With your optimism, Mark, and your enthusiasm, things will surely start moving in the direction that you envision. Language would indeed be a critical issue. Language is itself often very imprecise, and people often use it in an imprecise way. The main challenge regarding language, would, I think, to get agreement on the exact meaning given to particular terms. Translation can make that quite difficult, as some words simply have no corresponding words in other languages, and differences in grammar can again change the meaning, and also, just as important, what is implied or inferred from the words spoken. For instance, in most English-speaking countries, the pronoun ‘I’ is used freely for many communication purposes, and direct statements are – to some degree or other – acceptable. In other European or East European languages, ‘I’ statements can imply a degree of arrogance, self-centredness etc. Direct statements of disagreement, concerns etc can seem either – depending on the culture – offensive or be used in ways that might seem plain rude to others. So yes, language is an important issue when oneness of intention, attitude and spirit is essential. Google translate is far from an efficient tool, and I have had many laughs over what comes out. But if the will and earnest desire for mutual understanding and agreement are there, these problems are surmountable. I once had a three hour conversation with my Jordanian mother in law before I learned a word of Arabic, and she knew none of English, and no one later believed how much information about our selves, our lives and our attitudes we were able to correctly communicate to each other. Whoops! sorry for another long post.

    • Mark Macy says:

      Hi Tosca, very good points about communication.
      Google Translate seems to be a lot better than the old ‘babelfish’ that came out years ago. Technology keeps getting better.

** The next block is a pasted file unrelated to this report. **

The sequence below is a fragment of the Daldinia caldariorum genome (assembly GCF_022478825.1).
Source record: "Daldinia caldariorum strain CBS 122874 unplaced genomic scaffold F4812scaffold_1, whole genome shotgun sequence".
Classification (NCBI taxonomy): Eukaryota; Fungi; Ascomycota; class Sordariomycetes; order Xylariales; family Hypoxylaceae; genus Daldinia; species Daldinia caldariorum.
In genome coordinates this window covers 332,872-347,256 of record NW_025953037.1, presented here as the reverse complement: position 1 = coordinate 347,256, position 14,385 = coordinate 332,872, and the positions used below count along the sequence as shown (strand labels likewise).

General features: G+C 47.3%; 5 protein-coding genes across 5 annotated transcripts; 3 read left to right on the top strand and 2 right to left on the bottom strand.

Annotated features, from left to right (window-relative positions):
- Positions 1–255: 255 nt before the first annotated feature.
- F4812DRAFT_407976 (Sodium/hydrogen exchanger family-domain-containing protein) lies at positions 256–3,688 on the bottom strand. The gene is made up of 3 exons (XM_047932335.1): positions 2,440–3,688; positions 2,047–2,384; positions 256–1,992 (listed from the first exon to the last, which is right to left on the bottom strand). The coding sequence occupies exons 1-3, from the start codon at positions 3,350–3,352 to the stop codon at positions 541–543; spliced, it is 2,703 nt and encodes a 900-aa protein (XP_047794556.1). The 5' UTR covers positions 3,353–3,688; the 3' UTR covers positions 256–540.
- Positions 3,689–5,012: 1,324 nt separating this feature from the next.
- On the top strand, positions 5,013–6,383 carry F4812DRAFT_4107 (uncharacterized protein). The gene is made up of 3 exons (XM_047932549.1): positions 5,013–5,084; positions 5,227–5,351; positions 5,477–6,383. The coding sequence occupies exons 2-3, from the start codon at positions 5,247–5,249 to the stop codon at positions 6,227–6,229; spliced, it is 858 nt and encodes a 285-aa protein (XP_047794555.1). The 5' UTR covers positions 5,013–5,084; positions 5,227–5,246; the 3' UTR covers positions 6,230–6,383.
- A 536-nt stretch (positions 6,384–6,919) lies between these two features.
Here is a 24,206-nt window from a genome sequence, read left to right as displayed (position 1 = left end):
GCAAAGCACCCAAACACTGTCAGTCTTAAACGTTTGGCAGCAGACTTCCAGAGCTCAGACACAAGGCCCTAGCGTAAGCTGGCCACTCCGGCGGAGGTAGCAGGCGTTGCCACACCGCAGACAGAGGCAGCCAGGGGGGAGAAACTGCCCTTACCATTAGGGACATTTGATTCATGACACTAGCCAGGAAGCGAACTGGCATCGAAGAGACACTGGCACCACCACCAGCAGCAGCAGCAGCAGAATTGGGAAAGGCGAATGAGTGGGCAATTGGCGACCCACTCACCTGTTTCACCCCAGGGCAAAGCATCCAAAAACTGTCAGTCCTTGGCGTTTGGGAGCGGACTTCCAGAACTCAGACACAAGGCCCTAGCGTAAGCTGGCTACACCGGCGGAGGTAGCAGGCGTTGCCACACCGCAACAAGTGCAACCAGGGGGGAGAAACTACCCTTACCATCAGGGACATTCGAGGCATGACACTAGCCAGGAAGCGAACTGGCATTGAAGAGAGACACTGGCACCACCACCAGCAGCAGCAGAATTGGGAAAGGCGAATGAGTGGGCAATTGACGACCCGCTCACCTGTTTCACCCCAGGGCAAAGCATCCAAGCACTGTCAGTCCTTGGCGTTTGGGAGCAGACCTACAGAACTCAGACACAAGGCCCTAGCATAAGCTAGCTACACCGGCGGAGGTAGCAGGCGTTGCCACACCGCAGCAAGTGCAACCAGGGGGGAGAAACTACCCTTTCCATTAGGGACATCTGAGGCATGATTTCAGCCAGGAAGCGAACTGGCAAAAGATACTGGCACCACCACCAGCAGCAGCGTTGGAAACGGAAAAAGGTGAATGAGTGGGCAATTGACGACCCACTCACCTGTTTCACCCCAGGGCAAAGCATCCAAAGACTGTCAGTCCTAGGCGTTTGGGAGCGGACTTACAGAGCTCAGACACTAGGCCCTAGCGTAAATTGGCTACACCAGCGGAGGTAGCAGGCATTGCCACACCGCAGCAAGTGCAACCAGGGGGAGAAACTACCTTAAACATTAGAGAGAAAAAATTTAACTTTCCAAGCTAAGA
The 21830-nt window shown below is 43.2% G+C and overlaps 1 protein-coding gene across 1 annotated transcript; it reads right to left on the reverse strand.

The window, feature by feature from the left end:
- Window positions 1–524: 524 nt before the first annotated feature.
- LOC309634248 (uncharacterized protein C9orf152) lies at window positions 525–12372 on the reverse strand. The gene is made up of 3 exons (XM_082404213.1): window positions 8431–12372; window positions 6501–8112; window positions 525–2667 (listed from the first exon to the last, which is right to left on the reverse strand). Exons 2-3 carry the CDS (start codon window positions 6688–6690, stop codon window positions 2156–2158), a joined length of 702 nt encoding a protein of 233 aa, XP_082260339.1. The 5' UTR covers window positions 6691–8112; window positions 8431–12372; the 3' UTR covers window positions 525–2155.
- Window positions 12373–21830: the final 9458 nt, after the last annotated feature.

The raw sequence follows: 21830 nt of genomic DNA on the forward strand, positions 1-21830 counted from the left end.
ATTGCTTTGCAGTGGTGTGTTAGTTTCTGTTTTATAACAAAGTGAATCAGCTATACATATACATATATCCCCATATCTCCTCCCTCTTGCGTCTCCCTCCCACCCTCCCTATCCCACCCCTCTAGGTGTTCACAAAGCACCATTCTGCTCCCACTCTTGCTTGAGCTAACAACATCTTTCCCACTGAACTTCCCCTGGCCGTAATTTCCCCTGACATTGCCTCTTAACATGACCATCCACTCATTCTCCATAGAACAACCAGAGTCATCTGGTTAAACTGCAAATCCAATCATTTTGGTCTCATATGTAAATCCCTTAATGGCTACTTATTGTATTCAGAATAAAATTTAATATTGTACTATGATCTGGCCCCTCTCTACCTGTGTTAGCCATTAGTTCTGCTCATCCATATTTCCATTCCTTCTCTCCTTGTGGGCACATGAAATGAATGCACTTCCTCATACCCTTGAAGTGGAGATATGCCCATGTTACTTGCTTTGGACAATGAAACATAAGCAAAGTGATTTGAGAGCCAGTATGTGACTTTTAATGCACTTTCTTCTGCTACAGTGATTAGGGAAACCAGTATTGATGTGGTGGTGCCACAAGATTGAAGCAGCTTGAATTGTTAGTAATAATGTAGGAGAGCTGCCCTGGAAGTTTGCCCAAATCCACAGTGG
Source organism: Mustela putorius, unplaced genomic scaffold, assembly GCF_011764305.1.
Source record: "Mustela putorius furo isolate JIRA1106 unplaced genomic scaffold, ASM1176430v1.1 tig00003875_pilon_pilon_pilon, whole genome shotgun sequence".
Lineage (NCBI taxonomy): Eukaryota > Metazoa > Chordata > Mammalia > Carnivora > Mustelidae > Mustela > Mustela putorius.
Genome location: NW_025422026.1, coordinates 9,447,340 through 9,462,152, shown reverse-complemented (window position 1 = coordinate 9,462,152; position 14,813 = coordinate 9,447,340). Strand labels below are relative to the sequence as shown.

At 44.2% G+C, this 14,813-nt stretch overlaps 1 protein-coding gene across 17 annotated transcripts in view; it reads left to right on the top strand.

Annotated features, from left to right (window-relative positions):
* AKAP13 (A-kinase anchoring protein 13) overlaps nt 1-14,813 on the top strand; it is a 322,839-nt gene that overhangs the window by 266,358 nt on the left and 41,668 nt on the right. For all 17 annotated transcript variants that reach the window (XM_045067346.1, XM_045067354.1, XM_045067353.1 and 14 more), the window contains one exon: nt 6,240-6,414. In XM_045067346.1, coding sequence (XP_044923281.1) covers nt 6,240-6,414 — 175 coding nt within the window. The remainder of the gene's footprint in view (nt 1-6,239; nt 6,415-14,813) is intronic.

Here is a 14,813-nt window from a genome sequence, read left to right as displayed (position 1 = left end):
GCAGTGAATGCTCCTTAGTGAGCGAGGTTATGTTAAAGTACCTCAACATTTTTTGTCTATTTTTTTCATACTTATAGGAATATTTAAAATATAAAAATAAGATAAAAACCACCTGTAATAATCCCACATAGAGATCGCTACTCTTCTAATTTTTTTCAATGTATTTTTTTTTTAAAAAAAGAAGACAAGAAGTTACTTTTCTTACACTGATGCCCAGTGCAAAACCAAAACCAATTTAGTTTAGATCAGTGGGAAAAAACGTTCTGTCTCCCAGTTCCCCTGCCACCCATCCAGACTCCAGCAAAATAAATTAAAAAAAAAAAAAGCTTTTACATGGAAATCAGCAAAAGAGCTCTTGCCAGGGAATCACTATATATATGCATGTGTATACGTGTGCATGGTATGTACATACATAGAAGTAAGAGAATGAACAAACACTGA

As you say, though, still a lot is lost or bent in translation.

      I like your long posts. 🙂


  3. Ricky says:


    Have you ever heard of a woman named Roberta Grimes? She is a successful attorney that has done a lot of research and written wonderful books on the afterlife. She made an appearance on Coast to Coast AM and she discussed her research. Her findings appear to be identical and completely consistent with everything that ITC has taught us. For example, she talks about the different levels of consciousness, the dynamic of descending and ascending in vibration between levels in order to keep in contact with earth-side family members, and how they are able to initiate telephone conversations with earth (by building a device on their side directly over the position of the telephone on the earthside and making the call). I felt like I was listening to someone that had been inside the INIT group from back in the 1990s. There is so much more that I could talk about here, regarding Roberta’s work and appearance on Coast to Coast, and I mean a LOT more, but all I can say is that she confirms everything that I’ve believed to be true based on my studies of INIT’s findings. She even goes much further to debunk the Newtonian-minded scientists and she discusses her knowledge of physics (dark matter, energy, etc). to tie it all back into the greater reality.

    I’m a member of Coast to Coast AM and I went back and listened to her appearance, which was in March of 2015 (for Coast to Coast members, you can go back and listen to archived shows from months, even years ago). I became very excited when I was listening to everything she discovered. She did mention that she is familiar with the work of Victor Zammit.

    I was just excited to hear such fantastic work being done by Roberta Grimes, and I couldn’t resist sharing this with you!


    • Mark Macy says:

      Hi Ricky,

      I wrote a lengthy reply to your comment yesterday, then realized I was ‘out of line.’ The simple answer is, no, I don’t recall hearing of Roberta Grimes and her writing until I read your comment.

      My ‘line,’ or purpose with this website is to make public, freely and as clearly and as accurately as I can, everything I learned from my ITC experiences. The material, then, is available as a resource for other writers, researchers, etc. It’s in the spirit of how The Seven ethereals define morality: To understand, to acknowledge, to devise, and to act.

      I believe they want this information spread widely by bright minds guided by good intentions… and everyone’s ultimately accountable for their own works and interpretations.

      Many writers and researchers today use this site and other sources of afterlife information, and it doesn’t feel like my calling to keep up with it all. Victor’s much better at that than I am… as is evident by his weekly editorials and roundup of who’s who and what’s what in afterlife research at the moment:

      It all goes along with an article that’s been coming together in my mind the past few days, which I’ll probably post later today… about how “We’re all doing the best we can.”